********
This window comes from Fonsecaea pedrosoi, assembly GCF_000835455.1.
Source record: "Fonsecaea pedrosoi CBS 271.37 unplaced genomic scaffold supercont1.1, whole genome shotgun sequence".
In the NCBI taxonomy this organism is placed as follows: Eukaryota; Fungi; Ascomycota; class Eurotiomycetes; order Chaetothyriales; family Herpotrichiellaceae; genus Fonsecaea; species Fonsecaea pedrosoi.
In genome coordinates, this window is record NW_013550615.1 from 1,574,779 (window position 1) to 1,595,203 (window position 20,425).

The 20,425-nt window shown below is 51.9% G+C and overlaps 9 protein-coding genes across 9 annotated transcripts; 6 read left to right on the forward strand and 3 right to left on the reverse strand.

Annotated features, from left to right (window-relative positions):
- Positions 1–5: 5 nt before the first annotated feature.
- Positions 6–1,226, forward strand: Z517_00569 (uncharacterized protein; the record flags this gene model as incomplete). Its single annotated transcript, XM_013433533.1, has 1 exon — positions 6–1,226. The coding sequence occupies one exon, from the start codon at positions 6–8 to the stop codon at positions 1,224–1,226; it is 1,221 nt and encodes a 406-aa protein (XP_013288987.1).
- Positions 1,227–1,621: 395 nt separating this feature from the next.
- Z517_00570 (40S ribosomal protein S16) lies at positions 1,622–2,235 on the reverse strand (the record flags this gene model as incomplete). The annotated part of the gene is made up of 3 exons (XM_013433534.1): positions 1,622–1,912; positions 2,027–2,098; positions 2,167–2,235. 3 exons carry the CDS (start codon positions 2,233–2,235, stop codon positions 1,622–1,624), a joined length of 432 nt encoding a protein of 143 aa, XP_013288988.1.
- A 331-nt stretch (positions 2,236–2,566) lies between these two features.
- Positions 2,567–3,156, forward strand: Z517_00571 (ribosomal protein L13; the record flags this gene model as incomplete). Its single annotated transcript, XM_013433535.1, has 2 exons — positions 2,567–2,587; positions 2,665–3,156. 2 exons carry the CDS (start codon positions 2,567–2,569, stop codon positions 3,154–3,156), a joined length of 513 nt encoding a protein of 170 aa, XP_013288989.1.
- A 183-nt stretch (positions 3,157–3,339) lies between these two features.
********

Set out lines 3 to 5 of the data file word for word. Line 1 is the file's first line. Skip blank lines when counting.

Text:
In the NCBI taxonomy this organism is placed as follows: Eukaryota; Fungi; Ascomycota; class Eurotiomycetes; order Chaetothyriales; family Herpotrichiellaceae; genus Fonsecaea; species Fonsecaea pedrosoi.
In genome coordinates, this window is record NW_013550615.1 from 1,574,779 (window position 1) to 1,595,203 (window position 20,425).

The 20,425-nt window shown below is 51.9% G+C and overlaps 9 protein-coding genes across 9 annotated transcripts; 6 read left to right on the forward strand and 3 right to left on the reverse strand.